Pokémon Go may be good for your healthBy Veita Bland, M.D. / August 19, 2016
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In this day of smartphone and computer apps for every conceivable thing, one of the good things we have seen is the multitude of apps that promote good health and good health habits.
You can find an app that measures any bodily function you may want to follow. How many calories you burned, how far you walked today, and how much sleep you got are just a few of the simple apps that are now available.
The question on the minds of many healthcare researchers is how much is this actually helping the average Joe? How many people are using these apps and how long are they using them? Dr. Margaret McCartney, a general practitioner in Glasgow, Scotland points to the fact that most apps that promote health are bought by those who want to get healthy. We need to reach those people who have not yet seen the benefits of physical activity.
To that end, Dr. McCartney makes the assertion that the Pokémon Go game’s health benefits may outweigh its well documented risks.
Pokémon Go is a smartphone app that is a virtual scavenger hunt for cartoon characters in real locations. I had a kid tell me last week that he came across several computer characters in my office while waiting for his mother to complete her visit. Pokémon Go is not marketed as a health app but players end up doing a lot of walking.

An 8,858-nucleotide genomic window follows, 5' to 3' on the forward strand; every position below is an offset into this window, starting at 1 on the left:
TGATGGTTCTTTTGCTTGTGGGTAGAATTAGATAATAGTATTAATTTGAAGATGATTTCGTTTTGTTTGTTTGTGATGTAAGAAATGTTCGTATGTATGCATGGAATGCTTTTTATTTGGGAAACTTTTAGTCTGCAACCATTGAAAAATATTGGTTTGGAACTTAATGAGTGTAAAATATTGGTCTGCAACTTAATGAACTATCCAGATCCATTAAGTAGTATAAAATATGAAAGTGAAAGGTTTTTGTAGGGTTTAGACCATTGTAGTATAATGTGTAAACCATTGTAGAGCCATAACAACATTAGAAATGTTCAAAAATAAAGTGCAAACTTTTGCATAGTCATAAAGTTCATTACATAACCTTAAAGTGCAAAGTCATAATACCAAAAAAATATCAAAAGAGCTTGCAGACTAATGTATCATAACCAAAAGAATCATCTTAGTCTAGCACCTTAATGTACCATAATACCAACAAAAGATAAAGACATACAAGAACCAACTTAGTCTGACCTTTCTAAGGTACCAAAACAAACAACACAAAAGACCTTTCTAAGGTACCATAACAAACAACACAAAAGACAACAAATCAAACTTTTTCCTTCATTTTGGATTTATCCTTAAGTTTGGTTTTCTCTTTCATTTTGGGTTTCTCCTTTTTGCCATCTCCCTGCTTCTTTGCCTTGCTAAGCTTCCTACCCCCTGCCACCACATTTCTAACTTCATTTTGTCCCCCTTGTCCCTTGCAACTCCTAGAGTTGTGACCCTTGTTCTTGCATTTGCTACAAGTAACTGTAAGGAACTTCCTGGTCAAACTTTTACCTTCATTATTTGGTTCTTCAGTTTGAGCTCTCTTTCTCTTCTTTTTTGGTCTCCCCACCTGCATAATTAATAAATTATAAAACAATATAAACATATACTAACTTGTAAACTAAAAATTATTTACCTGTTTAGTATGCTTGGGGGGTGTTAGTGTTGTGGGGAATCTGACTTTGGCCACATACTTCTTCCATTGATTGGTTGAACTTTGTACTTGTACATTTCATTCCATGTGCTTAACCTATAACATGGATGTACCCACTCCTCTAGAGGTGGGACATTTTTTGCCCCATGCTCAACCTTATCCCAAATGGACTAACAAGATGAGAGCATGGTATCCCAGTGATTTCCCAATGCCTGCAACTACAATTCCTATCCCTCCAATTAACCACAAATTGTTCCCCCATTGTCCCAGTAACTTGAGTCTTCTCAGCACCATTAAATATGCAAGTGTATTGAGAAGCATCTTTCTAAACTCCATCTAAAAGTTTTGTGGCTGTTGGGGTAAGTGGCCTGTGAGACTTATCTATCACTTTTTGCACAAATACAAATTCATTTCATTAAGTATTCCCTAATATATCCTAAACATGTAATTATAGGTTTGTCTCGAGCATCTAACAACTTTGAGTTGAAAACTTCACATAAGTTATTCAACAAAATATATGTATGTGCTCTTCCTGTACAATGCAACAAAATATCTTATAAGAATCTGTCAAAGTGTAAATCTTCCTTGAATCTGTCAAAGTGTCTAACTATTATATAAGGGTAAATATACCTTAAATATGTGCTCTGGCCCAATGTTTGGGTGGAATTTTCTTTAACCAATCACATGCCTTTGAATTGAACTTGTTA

Dr. McCartney says, “The possibility for apps to make the streets an active, reclaimed playground in which to have interconnected fun are boundless. Increased physical activity is a tantalizing side effect. Game on.”
Now, to balance the equation we have to mention the down side of the game. We have heard the tragic events of people being injured due to not paying attention to their surroundings and only looking at their phone screens. We have heard of people being robbed while out playing the game. There are even stories of people getting stranded in caves and at sea and requiring the services of emergency personel.
The ever optimistic Dr. McCartney does acknowledge the game’s down side. She points out that just like most things, playing Pokémon Go has a mix of benefits and risks. She comments on meeting people while out playing the game which is a plus. She also states that the activity is preventing heart attacks and being outside may help prevent vitamin D deficiency.
It is no secret that physical activity can prevent many chronic diseases. Dr. Mohammad Forouzanfar, assistant professor of global health at the University of Washington in Seattle comments that these applications encourage people to get off the couch and be more active. However, their efficacy, safety and sustainability still need to be evaluated. He added, “Technology can promote sustainable improvement in lifestyle, and some positive aspects of this game can motivate people to be more active, while enjoying the reward and joy the activity has to offer.”
Well, I guess I better download Pokémon Go to my phone and see if I can find that Pikachu monster that kid told me about in my office.
Veita Bland is a board certified Greensboro physician and hypertension specialist.Email Dr. Bland at firstname.lastname@example.org.